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Jane Austen’s most ambitious novel, Mansfield Park, has always generated debate. Austen herself noted that debate when she conducted a reader survey, recording her acquaintances’ mixed reviews in a booklet she entitled “Opinions of Mansfield Park.” Is this novel’s dutiful heroine, Fanny Price, admirable? Or is she (as Austen’s own mother asserted) “insipid”? Is Fanny actually the heroine, or does that title belong more properly to her rival, Mary Crawford? Does Fanny’s uncle, Sir Thomas Bertram, act as her benefactor, or as a domestic tyrant? In her notes and introduction to this final volume in Harvard’s celebrated annotated Austen series, Deidre Shauna Lynch outlines the critical disagreements Mansfield Park has sparked and suggests that Austen’s design in writing the novel was to highlight, not downplay, the conflicted feelings its plot and heroine can inspire.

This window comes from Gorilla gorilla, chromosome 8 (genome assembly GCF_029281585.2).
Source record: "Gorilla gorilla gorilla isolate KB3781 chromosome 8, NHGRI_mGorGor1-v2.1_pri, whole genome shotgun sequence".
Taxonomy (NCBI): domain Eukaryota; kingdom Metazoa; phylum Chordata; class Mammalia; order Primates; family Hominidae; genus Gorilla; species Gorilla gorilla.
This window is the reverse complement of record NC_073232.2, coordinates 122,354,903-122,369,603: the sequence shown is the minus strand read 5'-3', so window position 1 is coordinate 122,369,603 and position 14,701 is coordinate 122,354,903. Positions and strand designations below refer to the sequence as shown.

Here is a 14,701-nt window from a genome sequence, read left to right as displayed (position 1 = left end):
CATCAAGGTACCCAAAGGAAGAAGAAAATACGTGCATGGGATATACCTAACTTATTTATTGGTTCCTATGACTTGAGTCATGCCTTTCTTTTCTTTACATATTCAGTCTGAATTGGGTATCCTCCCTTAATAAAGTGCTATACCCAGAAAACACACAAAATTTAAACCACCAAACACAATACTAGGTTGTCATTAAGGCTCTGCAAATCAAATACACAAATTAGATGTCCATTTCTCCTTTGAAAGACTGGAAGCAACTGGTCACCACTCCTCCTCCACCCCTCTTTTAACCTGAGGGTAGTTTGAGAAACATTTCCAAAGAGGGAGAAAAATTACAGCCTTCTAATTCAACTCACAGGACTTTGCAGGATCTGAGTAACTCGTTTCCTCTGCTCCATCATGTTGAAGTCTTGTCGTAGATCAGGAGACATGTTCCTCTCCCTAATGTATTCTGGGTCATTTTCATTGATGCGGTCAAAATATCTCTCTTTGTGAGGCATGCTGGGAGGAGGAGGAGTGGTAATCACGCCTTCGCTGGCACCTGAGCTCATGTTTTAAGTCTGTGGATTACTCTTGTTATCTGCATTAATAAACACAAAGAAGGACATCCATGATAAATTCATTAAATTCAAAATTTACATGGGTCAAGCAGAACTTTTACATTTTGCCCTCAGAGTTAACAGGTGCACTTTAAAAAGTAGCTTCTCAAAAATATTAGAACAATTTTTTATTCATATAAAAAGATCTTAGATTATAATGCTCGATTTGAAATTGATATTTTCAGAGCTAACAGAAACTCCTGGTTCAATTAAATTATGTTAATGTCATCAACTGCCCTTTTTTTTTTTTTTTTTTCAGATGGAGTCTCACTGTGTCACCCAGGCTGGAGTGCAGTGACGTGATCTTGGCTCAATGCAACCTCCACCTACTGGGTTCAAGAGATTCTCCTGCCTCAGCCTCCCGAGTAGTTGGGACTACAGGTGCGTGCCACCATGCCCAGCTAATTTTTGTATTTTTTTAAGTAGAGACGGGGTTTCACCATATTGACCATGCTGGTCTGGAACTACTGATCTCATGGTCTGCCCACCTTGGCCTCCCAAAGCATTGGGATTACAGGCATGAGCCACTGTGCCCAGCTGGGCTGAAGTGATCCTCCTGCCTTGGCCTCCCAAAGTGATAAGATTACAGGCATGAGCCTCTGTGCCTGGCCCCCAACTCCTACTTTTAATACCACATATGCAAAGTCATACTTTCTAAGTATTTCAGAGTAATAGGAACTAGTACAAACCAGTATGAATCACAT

Lynch also engages head-on with the novel’s experimentalism, its technical virtuosity, and its undiminished capacity, two centuries later, to disturb and to move. Annotations clarify the nuances of Austen’s language and explain the novel’s literary allusions and its engagements with topical controversies over West Indian slavery and the conduct of Britain’s war against France. The volume’s numerous illustrations enable readers to picture the world Mansfield Park’s characters inhabit, underscoring the novel’s close attention to setting and setting’s impact on character.
Mansfield Park: An Annotated Edition opens up facets of the novel for even devoted Janeites while extending an open hand to less experienced readers. It will be a welcome addition to the shelf of any library.